Pain Management

Pain Management

Pain is widely defined as an unpleasant sensory and emotional experience associated with actual or potential tissue damage, or described in terms of such damage by International Association for the Study of Pain. It is mostly regarded as a symptom of an underlying condition such as back pain and neck pain. There are many non-invasive non-drug pain management techniques available.

Pain rehabilitation management are significantly more cost effective than implantation, conservative care and even surgery. The combination of treatments including exercises that are capable of eliminating pain or significantly improve functional outcomes.

For example:


Physical exertion helps to increase strength, flexibility, and restore normal motion. Specific strength training has high clinical relevance and leads to marked prolonged relied for chronic muscle pain which involve active, passive and resistive elements. Exercise is necessary for proper cardiovascular health, disc nutrition and musculoskeletal health.

Manual techniques

Manipulation of affected areas by applying force to the joints, muscles, and ligaments. Manual therapy shown significantly greater improvement than exercise therapy in those with chronic low back pain and neck pain. The effects are reflected on most outcome measures for short and long-term follow-up. Movement strategies help to improve scapulohumeral rhythm, mobility and functional ability for those with frozen shoulder syndrome.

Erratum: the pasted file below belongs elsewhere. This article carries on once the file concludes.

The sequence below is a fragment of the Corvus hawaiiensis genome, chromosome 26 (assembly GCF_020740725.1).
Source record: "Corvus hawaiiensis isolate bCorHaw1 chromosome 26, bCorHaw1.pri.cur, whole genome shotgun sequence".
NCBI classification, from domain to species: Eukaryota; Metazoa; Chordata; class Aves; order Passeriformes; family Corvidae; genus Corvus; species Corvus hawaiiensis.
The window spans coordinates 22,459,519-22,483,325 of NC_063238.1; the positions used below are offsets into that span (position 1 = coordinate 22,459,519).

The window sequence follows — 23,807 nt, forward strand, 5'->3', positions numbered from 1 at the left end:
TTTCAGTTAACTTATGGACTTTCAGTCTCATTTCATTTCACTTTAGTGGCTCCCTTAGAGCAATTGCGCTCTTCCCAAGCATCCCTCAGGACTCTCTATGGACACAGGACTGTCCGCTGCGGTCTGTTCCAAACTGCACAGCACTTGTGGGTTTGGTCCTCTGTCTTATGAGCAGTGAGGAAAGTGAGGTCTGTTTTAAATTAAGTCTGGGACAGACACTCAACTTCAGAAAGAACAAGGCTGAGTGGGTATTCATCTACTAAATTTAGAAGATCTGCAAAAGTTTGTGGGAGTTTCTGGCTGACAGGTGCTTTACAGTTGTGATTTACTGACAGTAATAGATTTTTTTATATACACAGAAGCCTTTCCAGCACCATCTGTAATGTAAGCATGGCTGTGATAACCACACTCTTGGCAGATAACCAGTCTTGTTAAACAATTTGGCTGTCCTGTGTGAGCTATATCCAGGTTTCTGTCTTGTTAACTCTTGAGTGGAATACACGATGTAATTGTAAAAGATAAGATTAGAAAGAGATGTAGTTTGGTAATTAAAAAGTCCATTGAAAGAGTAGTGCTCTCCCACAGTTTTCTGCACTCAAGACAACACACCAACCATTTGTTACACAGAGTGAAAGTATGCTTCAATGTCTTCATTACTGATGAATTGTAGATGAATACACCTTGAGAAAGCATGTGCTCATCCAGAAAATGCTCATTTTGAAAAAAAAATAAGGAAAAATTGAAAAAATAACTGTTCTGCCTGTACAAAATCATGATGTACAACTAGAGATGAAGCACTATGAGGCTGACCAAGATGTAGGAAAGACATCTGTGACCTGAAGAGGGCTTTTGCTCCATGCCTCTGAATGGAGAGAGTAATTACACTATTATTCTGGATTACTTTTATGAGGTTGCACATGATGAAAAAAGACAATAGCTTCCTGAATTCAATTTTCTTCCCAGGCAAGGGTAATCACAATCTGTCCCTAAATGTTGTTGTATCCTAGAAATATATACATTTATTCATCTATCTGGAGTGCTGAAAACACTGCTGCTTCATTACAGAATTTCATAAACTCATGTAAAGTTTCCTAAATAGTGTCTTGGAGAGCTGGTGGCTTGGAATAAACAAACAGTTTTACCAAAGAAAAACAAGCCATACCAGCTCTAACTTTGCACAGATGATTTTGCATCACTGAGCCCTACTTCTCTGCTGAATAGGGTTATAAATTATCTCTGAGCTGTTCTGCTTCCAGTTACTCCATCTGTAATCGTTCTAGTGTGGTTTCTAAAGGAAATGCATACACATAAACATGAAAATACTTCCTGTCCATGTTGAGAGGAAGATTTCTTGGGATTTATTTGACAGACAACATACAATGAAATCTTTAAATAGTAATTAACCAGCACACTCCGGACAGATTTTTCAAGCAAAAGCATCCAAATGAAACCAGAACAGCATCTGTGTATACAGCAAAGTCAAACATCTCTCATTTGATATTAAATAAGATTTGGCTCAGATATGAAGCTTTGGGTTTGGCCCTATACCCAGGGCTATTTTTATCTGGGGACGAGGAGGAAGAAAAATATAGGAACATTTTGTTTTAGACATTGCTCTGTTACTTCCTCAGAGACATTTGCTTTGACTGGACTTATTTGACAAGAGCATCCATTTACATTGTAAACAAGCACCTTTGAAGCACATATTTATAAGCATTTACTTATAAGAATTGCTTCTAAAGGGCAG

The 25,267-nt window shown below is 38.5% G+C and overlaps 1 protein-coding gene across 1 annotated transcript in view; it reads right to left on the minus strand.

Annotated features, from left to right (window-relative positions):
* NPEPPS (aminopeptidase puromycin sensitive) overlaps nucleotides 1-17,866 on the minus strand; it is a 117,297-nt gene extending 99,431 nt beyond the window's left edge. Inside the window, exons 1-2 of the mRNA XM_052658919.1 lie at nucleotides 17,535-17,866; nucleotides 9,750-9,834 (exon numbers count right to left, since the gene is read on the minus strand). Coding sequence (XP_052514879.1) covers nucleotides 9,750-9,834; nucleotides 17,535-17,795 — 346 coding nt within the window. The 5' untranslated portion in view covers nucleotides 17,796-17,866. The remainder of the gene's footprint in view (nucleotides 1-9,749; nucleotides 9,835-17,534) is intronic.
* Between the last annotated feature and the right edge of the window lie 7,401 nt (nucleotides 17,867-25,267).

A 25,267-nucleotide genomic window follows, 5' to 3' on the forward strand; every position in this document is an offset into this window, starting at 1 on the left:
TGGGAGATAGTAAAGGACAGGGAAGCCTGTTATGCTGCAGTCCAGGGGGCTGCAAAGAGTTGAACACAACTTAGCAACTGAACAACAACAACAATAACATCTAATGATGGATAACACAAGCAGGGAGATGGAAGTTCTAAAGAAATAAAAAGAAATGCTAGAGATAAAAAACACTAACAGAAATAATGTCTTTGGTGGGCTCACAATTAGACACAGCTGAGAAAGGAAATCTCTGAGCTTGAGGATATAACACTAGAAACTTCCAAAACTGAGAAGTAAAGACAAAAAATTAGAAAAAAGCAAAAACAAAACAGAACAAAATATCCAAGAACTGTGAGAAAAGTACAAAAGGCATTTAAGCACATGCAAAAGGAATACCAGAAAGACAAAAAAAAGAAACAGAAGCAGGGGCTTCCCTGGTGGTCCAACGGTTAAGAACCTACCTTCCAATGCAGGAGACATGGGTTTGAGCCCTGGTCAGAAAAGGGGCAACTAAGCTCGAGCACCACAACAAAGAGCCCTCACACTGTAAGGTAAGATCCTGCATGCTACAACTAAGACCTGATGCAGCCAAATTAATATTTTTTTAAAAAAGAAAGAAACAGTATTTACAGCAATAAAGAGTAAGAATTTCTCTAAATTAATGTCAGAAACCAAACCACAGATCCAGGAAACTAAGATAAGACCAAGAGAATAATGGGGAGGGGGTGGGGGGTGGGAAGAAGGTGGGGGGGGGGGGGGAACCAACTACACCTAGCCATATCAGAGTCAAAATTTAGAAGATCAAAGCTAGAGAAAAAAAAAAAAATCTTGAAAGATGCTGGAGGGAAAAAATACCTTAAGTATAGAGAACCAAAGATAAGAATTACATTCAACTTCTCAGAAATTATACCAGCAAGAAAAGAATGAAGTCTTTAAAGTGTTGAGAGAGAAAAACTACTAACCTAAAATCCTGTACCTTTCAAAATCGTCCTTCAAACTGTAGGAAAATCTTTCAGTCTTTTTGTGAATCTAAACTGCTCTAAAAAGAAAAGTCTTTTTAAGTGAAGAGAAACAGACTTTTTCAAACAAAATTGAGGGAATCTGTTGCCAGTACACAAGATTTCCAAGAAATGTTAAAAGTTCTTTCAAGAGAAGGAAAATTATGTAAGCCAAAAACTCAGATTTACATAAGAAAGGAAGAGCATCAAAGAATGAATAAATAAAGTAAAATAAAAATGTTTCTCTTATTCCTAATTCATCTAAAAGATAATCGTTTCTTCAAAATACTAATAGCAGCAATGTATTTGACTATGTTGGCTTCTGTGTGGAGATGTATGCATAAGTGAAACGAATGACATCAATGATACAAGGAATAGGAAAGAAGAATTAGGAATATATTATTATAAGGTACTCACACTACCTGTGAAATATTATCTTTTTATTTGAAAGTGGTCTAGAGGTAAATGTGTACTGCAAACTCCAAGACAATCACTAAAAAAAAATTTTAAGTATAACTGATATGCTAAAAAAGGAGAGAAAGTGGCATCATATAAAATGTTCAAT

Behavioral modification

The use of behavioral methods optimize patient responses to back pain and painful stimuli. It involves teaching one to alleviate the pain by practising mindfulness, relaxation techniques, coping techniques and other methods to return to full active normal life. Biofeedback involves learning to control muscle tension, blood pressure, and heart rate for symptomatic improvement.

Usage of modalities

These methods include cold packs and hot packs, ultrasound, diathermy and electrotherapy, which are usually used in conjunction with exercise. These modalities usually yield positive or neutral results based on the severity and intensity of pain. The most commonly known form of electrotherapy is transcutaneous electrical nerve stimulation (TENS). TENS therapy attempts to reduce back pain by means of a low-voltage electric stimulation that interacts with the sensory nervous system.